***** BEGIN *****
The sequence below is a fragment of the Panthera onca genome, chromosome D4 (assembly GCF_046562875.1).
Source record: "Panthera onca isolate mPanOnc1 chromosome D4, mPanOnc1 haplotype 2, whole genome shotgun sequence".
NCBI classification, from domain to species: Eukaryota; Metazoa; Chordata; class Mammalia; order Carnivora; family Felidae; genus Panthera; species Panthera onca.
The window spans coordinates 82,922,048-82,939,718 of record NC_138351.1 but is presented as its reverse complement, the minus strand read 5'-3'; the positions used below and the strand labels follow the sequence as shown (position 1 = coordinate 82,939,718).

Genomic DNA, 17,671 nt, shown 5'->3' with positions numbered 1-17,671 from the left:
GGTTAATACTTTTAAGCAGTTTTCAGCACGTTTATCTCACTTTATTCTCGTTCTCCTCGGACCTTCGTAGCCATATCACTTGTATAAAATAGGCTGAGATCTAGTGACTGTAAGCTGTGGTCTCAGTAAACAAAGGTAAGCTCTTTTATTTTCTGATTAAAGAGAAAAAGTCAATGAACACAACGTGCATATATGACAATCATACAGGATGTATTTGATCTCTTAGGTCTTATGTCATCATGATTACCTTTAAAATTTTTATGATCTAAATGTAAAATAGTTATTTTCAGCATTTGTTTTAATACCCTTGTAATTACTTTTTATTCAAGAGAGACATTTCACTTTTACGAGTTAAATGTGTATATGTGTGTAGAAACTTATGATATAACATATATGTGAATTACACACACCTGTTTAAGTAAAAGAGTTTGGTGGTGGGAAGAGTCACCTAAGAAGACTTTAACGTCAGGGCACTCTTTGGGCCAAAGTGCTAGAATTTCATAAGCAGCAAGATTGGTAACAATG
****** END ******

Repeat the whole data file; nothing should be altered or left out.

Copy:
The sequence below is a fragment of the Panthera onca genome, chromosome D4 (assembly GCF_046562875.1).
Source record: "Panthera onca isolate mPanOnc1 chromosome D4, mPanOnc1 haplotype 2, whole genome shotgun sequence".
NCBI classification, from domain to species: Eukaryota; Metazoa; Chordata; class Mammalia; order Carnivora; family Felidae; genus Panthera; species Panthera onca.
The window spans coordinates 82,922,048-82,939,718 of record NC_138351.1 but is presented as its reverse complement, the minus strand read 5'-3'; the positions used below and the strand labels follow the sequence as shown (position 1 = coordinate 82,939,718).

Genomic DNA, 17,671 nt, shown 5'->3' with positions numbered 1-17,671 from the left:
GGTTAATACTTTTAAGCAGTTTTCAGCACGTTTATCTCACTTTATTCTCGTTCTCCTCGGACCTTCGTAGCCATATCACTTGTATAAAATAGGCTGAGATCTAGTGACTGTAAGCTGTGGTCTCAGTAAACAAAGGTAAGCTCTTTTATTTTCTGATTAAAGAGAAAAAGTCAATGAACACAACGTGCATATATGACAATCATACAGGATGTATTTGATCTCTTAGGTCTTATGTCATCATGATTACCTTTAAAATTTTTATGATCTAAATGTAAAATAGTTATTTTCAGCATTTGTTTTAATACCCTTGTAATTACTTTTTATTCAAGAGAGACATTTCACTTTTACGAGTTAAATGTGTATATGTGTGTAGAAACTTATGATATAACATATATGTGAATTACACACACCTGTTTAAGTAAAAGAGTTTGGTGGTGGGAAGAGTCACCTAAGAAGACTTTAACGTCAGGGCACTCTTTGGGCCAAAGTGCTAGAATTTCATAAGCAGCAAGATTGGTAACAATG